Furniture and home furnishing stores 470.7 462.0 253.0 -217.7 -46.3% -209.0 -45.2%
Clothing and accessories stores 1,289.1 1,269.6 530.0 -759.1 -58.9% -739.6 -58.3%
Sporting goods, hobby, book and music stores 549.8 535.9 351.0 -198.8 -36.2% -184.9 -34.5%
Child day care services 1,038.6 1,019.5 683.3 -355.3 -34.2% -336.2 -33.0%
Temporary help services 2,939.8 2,881.9 2,040.0 -899.8 -30.6% -841.9 -29.2%
Performing arts and spectator sports 511.7 496.4 279.4 -232.3 -45.4% -217.0 -43.7%
Amusements, gambling, and recreation 1,785.50 1,777.50 715.5 -1,070.0 -59.9% -1,062.0 -59.7%
Accommodation 2,091.00 2,045.00 1,206.00 -885.0 -42.3% -839.0 -41.0%
Food services and drinking places 12,303.10 11,875.60 6,384.30 -5,918.8 -48.1% -5,491.3 -46.2%
Only sectors/industries showing growth:
Retail – general merchandise stores 1,968.3 1,973.7 2,067.1 +98.8 +5.0% +93.4 +4.7%
Other information services (Google, etc) 354.4 357.4 357.9 +3.5 +1.0% +0.5 +0.1%
Federal government 2,867.0 2,886.0 2,887.0 +20.0 +0.7% +1.0 +0.0%
Manufacture of computers/peripherals 169.3 169.7 170.5 +1.2 +0.7% +0.8 +0.5%
Couriers and messengers 847.8 846.7 848.5 +0.7 +0.1% +1.8 +0.2%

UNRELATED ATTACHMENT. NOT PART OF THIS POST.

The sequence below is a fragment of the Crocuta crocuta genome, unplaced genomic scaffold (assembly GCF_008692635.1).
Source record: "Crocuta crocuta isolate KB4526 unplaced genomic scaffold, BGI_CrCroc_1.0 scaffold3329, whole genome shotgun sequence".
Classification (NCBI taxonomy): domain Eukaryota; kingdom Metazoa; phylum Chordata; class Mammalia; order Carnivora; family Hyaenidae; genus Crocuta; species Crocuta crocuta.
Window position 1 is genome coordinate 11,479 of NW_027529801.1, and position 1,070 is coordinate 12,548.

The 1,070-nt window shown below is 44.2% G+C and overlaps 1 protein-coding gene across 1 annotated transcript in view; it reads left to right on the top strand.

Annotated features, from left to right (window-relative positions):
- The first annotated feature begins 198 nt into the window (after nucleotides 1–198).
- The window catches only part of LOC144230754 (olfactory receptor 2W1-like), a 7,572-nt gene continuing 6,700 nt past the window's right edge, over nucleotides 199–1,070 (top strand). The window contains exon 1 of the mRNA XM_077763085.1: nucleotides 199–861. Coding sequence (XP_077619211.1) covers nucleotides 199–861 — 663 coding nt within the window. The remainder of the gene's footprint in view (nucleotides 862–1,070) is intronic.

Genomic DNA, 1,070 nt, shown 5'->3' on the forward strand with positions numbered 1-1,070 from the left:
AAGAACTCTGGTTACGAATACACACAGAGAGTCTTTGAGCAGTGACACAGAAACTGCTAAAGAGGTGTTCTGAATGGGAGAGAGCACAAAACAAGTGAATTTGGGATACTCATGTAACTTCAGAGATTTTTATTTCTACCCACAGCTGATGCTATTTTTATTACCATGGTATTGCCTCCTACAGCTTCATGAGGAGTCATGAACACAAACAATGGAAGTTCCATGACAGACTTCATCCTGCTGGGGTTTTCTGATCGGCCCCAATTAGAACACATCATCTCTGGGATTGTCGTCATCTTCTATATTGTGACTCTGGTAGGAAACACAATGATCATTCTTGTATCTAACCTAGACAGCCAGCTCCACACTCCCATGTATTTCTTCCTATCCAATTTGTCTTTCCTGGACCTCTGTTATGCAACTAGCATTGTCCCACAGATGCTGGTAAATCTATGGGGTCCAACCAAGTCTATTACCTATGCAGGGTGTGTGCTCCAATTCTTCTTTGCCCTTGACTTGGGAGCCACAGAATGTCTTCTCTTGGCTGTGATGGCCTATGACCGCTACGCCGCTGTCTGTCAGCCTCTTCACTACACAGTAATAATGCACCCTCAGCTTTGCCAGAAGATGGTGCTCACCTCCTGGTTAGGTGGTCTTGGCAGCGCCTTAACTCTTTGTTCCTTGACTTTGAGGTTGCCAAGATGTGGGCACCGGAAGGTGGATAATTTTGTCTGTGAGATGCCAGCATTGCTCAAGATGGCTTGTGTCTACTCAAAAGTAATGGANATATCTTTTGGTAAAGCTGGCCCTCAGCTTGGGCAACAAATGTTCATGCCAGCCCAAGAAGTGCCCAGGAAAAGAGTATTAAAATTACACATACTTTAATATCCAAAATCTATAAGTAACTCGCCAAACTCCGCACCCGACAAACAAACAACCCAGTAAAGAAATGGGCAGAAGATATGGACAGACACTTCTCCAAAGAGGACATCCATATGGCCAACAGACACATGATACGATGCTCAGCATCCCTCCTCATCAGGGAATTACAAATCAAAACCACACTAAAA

Gender disparities. Just as I was finishing this article and putting it live on the website, I noticed a new article in POLITICO about how our neighbors to the north are dealing with the COVID-related recession. Prime Minister Justin Trudeau’s advisers are reportedly steering him away from the traditional infrastructure-as-stimulus model in the next economic recovery package because, they say, the mix of job losses in the last two months skews heavily female, and women are extremely underrepresented in the construction trades who would get the immediate employment benefits from infrastructure stimulus:

Trudeau has been told that cutting big stimulus checks to drive infrastructure projects — historically, the centerpiece of government answers to economic crises — won’t be enough. Instead, he’s been advised a key ingredient of the country’s recovery must be child care.